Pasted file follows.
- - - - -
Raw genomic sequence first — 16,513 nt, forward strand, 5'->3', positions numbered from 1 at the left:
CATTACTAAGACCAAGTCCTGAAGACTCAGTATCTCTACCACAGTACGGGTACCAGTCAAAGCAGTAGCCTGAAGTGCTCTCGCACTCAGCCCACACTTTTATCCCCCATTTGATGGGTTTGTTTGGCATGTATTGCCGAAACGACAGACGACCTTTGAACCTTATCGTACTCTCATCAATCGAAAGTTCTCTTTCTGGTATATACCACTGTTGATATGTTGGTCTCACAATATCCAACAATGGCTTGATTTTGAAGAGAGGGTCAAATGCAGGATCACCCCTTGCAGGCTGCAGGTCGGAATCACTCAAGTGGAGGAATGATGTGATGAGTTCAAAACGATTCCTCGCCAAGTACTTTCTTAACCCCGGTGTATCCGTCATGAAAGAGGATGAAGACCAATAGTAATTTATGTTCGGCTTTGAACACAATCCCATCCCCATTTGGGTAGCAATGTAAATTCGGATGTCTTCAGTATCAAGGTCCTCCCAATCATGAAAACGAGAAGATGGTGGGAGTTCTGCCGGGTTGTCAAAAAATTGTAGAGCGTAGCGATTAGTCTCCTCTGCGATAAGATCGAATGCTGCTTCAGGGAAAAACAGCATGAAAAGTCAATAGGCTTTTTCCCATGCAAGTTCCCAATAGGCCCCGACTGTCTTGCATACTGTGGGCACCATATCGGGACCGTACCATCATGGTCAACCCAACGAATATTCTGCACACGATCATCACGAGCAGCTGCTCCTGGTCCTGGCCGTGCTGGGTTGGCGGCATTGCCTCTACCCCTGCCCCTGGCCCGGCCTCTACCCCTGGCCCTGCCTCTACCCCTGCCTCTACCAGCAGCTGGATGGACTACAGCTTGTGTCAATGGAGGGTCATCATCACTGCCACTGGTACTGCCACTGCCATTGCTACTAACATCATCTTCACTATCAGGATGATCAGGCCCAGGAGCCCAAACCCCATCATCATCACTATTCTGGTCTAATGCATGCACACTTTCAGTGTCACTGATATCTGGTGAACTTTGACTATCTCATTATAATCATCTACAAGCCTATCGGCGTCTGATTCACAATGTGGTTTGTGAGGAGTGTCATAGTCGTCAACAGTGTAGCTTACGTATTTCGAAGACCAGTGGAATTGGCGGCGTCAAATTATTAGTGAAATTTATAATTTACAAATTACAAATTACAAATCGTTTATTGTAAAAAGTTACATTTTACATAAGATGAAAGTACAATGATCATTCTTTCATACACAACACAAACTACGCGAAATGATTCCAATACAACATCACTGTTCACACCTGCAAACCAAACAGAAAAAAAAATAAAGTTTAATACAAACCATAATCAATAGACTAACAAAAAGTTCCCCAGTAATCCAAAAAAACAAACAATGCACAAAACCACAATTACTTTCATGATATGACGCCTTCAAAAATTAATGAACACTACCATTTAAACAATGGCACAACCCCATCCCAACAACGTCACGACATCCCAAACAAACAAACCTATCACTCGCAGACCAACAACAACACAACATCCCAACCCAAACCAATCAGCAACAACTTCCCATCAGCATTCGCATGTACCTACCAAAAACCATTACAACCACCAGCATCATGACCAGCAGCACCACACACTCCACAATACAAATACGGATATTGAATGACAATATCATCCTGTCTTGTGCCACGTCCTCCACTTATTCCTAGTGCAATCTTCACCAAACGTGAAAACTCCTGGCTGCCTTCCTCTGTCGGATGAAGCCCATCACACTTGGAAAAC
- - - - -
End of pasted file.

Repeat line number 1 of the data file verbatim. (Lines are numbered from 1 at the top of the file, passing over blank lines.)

Raw genomic sequence first — 16,513 nt, forward strand, 5'->3', positions numbered from 1 at the left: